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SubjectIntellectual Property
Date of Publication2017068
PublisherAfrican Community of Practice on Management for Development result at the African Capacity Building Foundation (ACBF)
Number of Pages13 pages
Geographical CoverageKenya
KeywordsPatents and Economic Transformation - Kenya, Intellectual property protection in Kenya, Patents
AbstractThe success of the Bayh–Dole Act in the United States in 1980 on intellectual property (IP)—which provides for small businesses, non-profit organizations, and universities, to retain title to inventions made under federally funded research programs—inspired many countries in Africa. This case study examines Kenya’s experience. The Kenyan government adopted a Bayh-Dole Act equivalent in 1998 but that achieved little success in patenting, because government funding was too small to sustain research results, and management structures and policies on IP ownership were unclear. More recently, however, with the reinforcement of the Kenya Industrial Research Development Institute (KIRDI), which in 2012 became a competitive and reputable research body, patenting activities sharply increased. KIRDI employed IP experts to use IP as a tool to encourage commercialization based on protection, IP ownership, and the use of patent information. It also put the right IP structures in place. Key findings: The use of patent information and innovation in universities and research and development (R&D) improved after KIRDI’s mandate was strengthened. KIRDI puts the government on track to realize Vision 2030, which aims at creating employment, generating wealth, and securing mid-level industrialization. Key lessons: Empowering public research institutes or universities to make African countries competitive in R&D and to conduct applied research useful to the economy is essential for catalyzing research, commercializing IP inventions, and shifting these inventions to productive use. Main recommendations: African countries should ensure enough R&D funding for universities and allow them to collaborate with private enterprises and with foreign research institutes or companies. African states and regional bodies such as the African Capacity Building Foundation and the African Union should build up human resources to produce and retain competent, skilled staff from multiple fields, to include engineers, scientists, economists, marketers, and researchers with IP knowledge and who can tie research to patent information. They should also help researchers and private enterprises access inventions and find joint-venture partners, and help them file patents.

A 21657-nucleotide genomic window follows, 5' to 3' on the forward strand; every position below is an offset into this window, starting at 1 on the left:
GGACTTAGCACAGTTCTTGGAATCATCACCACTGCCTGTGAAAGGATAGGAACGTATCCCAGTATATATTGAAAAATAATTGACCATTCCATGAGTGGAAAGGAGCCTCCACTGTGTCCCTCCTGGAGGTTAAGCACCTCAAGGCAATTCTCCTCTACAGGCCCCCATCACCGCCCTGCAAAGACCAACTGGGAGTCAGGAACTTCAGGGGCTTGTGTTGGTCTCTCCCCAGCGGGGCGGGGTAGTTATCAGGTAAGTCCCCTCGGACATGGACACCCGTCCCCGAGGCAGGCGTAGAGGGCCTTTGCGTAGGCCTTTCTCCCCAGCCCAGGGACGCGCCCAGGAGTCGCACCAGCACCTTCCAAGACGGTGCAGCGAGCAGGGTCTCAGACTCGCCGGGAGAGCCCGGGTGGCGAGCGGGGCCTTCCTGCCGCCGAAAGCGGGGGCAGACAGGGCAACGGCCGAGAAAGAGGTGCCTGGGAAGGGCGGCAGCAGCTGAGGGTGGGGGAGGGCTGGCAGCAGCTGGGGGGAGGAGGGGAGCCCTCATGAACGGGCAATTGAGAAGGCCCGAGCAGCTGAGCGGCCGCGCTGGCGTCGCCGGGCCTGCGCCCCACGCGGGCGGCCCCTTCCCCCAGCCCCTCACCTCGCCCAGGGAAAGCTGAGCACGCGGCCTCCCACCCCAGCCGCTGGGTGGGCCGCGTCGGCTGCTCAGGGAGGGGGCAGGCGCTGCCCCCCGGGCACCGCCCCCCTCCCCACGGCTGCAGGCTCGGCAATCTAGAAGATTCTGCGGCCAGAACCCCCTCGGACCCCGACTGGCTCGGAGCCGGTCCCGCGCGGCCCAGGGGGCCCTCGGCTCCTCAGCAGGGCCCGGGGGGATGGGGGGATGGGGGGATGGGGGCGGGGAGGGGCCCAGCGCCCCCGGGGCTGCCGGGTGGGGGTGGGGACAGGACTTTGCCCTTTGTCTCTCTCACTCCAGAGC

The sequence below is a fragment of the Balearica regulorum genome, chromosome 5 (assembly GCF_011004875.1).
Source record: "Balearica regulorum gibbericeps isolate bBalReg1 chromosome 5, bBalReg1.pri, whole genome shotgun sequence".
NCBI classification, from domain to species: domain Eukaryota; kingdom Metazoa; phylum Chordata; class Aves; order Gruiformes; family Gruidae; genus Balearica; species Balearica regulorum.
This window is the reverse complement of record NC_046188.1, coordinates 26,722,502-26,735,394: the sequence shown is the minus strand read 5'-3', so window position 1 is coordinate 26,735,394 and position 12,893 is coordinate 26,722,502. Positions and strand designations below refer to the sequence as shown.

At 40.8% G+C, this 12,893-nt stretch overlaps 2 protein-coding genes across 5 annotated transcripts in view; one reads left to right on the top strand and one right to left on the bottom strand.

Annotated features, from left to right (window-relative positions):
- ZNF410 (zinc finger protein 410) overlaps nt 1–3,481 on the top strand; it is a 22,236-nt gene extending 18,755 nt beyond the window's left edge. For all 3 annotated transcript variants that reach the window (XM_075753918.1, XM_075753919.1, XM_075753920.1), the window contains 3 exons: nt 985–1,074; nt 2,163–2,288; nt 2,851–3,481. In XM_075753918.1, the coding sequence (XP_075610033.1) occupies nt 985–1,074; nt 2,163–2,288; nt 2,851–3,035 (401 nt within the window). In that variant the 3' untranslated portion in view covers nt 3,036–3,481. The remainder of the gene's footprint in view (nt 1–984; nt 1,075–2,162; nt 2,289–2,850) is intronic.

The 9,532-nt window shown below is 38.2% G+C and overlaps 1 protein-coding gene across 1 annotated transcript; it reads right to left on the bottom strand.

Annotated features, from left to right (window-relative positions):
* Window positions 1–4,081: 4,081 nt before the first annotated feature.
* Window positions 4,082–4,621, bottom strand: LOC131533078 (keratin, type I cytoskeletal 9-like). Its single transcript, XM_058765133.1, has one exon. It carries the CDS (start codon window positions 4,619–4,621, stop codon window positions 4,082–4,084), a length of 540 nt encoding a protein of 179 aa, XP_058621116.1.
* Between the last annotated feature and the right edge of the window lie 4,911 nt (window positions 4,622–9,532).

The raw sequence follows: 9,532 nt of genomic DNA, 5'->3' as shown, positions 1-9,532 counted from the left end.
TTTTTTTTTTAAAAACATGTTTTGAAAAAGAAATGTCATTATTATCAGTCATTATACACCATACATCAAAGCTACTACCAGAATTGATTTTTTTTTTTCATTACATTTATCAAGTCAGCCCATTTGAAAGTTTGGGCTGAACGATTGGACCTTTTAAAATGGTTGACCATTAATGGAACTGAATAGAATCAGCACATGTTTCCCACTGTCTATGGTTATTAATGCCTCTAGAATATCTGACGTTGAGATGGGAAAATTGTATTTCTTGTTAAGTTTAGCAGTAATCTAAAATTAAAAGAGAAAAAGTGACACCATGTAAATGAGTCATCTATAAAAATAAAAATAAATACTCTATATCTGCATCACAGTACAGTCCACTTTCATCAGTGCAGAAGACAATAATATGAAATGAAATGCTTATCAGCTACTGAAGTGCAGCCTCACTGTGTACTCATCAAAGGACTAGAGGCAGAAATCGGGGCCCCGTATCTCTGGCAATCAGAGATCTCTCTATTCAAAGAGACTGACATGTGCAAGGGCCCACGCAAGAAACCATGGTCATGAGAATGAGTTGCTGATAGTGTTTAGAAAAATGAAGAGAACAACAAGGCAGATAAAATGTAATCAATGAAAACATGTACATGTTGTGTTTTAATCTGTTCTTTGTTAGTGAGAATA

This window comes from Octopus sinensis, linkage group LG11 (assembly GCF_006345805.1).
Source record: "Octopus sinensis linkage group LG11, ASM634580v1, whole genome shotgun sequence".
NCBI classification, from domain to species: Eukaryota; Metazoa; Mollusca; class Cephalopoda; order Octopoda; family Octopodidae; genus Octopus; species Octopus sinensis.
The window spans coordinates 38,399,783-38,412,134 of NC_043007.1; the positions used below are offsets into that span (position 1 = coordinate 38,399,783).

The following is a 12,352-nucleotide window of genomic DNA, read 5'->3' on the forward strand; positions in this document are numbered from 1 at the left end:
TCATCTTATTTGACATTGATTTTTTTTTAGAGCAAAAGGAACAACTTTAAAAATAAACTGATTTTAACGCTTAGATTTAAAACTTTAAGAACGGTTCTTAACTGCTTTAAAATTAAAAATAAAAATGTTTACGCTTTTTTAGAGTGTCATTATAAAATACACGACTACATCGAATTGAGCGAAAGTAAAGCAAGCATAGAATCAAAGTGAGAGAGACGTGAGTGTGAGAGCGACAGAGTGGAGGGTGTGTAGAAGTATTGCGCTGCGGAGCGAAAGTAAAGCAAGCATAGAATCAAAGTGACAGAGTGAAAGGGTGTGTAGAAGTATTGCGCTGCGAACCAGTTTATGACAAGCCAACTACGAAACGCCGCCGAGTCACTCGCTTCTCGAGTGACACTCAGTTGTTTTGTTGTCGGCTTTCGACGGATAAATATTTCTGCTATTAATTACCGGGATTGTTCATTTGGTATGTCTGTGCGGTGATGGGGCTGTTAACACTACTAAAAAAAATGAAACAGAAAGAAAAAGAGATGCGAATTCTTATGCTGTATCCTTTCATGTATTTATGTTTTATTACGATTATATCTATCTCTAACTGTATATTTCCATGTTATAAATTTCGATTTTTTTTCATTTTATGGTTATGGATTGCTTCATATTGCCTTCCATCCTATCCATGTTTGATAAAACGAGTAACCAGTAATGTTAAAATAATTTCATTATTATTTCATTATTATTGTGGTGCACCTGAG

Copyright HolderAfrican Community of Practice (AfCoP)
Copyright URL
Filesize679341 MB
File FormatPDF
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